3. penguinchris says:

    “Now do you care about the floods?” is right… 350-400 people have died so far (more than in the recent earthquake in Turkey), and many provinces will remain inundated for weeks. Central Bangkok has largely been spared, but at the expense of the surrounding (poorer) areas (and even then a lot of more central stuff in Bangkok is getting flooded as well, and the main flooding is far from over).

    @georgebkk:twitter on twitter has good coverage (in English) and lots of links to photos every day – generally not from photojournalists, but from regular people on the ground. There has been some good coverage from photojournalists as well, of course.

    I saw this epic photo on twitter, rt’d by William Gibson, with the caption “this guy literally dont give a fuck”: http://i.imgur.com/eIaf1.jpg which I think goes well with any story covering the flooding.

  4. Guest says:

    Some shops are already price gouging this in anticipation of shortages. 2TB drives that were only $70 a few weeks ago on Newegg is now $230.

  5. Edie Howe says:

    I worry about the disease that will spread with this flooding.  Wondering what manufacturers will do to protect their workforce from it.  Prolly nothing. 

    • GawainLavers says:

      Some flooding is expected in Bangkok every year at the height of monsoon season: it certainly did when I was there in ’86 (thanks, I know, I don’t look it, do I?).  Bangkok is pretty close to sea level, so the combination of rain/upstream flooding/spring tides will often give you scenes like the ones above.  Lots of people in the city have boats, and life continues at a somewhat slower pace.  These floods must be something else altogether.
       
      As to disease, while that was enough to keep me out of the water, the 10′+ snakes flushed out of the sewer system would have done the trick by themselves…

      • Colorado Bob says:

         ” These floods must be something else altogether.”

        43% more rain than average , an area the size of Conn. 9 feet deep.

  6. Marc45 says:

    Hard drives are dead.  Solid state is the future.

  7. Mister44 says:

    No hard drives? My… my god – what will we use to store the porn on? Will somebody please tell me that? Where will be store the porn?! Quick, men, to Thailand!

  8. Gerry Hoban says:

    Shortage of Hard Drives for the Christmas Season… That’s exactly what the flooding is all about. Just like the Japanese tsunami was all about component shortage, and the uprising in Libya was all about gasoline shortages. You’re on fire today, BB. Enjoy the Amnesty International Conference, which may deal with sneaker & t-shirt shortages…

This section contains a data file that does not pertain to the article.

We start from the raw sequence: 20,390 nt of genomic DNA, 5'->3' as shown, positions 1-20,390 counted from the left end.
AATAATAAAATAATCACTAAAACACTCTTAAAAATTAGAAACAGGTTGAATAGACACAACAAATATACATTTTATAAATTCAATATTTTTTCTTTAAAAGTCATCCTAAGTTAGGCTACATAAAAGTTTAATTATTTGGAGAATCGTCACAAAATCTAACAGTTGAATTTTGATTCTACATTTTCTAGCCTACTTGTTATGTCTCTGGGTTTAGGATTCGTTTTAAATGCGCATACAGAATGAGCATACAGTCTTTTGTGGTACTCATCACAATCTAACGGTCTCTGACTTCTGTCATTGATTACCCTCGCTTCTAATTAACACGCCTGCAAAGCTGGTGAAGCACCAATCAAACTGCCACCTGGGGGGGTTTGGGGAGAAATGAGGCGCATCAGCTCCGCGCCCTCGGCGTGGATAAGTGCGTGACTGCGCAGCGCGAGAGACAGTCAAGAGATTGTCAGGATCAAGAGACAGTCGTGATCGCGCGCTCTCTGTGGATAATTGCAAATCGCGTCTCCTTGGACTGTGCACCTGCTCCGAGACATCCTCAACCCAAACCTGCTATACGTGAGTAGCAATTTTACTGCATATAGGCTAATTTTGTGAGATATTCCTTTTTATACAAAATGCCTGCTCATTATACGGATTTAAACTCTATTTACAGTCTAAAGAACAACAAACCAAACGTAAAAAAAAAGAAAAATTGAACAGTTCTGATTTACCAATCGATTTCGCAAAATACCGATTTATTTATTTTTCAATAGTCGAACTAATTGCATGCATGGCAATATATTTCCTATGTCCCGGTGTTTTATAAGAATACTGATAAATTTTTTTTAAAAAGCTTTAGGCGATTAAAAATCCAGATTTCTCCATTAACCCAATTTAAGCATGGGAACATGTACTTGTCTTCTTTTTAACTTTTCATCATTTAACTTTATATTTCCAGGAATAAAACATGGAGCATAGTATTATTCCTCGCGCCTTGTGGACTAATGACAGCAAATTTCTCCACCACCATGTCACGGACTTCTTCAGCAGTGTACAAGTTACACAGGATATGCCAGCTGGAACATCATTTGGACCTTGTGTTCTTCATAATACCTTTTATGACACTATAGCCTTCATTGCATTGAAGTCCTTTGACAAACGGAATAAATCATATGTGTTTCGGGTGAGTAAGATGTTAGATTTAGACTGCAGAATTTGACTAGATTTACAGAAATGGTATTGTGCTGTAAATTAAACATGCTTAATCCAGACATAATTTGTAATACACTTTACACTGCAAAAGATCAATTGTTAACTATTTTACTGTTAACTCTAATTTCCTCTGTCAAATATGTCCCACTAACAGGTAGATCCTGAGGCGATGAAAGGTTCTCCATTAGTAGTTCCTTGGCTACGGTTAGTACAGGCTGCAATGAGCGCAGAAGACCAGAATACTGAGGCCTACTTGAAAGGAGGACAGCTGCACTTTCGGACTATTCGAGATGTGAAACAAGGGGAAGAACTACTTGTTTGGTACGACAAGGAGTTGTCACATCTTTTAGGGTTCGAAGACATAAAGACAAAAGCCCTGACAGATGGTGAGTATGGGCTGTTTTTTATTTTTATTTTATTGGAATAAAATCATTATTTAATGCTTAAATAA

• Valerie Smith says:

      There’s nothing wrong with tying the impact of flooding to the consequences for techies    Not everything has to be highlighted in its most prominent context.  If you want an article discussing the humanitarian impact, check a different news source.  I already knew plenty about the flooding, and half my family lives in Thailand.  I wouldn’t have read this if not for the link to hard drives.

  9. Michael Escobar says:

    wasn’t the shipping for the December season all done in August-September? isn’t that surge making its way through the U.S. domestic logistics system already?

  10. gadgetphile says:

    Well, Bangkok was right to strongly recommend the citizens evacuate (and unilaterally declare a 5 day “holiday” to encourage people to leave).

    I’m not interested how the hard drive shortage will affect consumers, but it may be interesting how it is affecting companies pushing cloud storage solutions.

    Being crass and ignoring the human toll, there are also other things besides hard drives that are also being affected. Canon, Nikon, and Sony are also forecasting shortages of many cameras- one of Sony’s image sensor plants seems to be under water.

  11. Guest says:

    100,000 years of evolution and the flooding of a flood plain is still something we don’t plan for. I hope everyone is okay.

  12. SarahKH says:

    Yes, I care.  I care deeply for their plight.  I, however, pay some of the highest taxes in Europe and I would anticipate that the UK government is busy getting supplies and aid to these people.  

    As to the HDD thing?  Christmas?  It’s already happening.  2TB drives are now pushing £130 a pop.  Double what they were even a week ago.  £40 used to get you in the 500Gb range, now you’re looking at 160Gb… maybe.  Frankly, I find the price gouging intolerable, especially as I’ve watched the same 120 drives get shuffled between vendors on Amazon with a price hike at each stage. 

  13. liquidstar says:

    That trike is incredible.  Amazing resourcefulness in the face of adversity.  We might all be needing one like it in the future.

    • TooGoodToCheck says:

      The trike is awesome.  What I wonder is, did the guy already have a trike with monster-truck suspension, just waiting for the opportunity to use it?  Or did he see that his city was getting flooded, and his response was “I’m gonna build a big damn trike”?

      Either way, I am duly impressed

      • liquidstar says: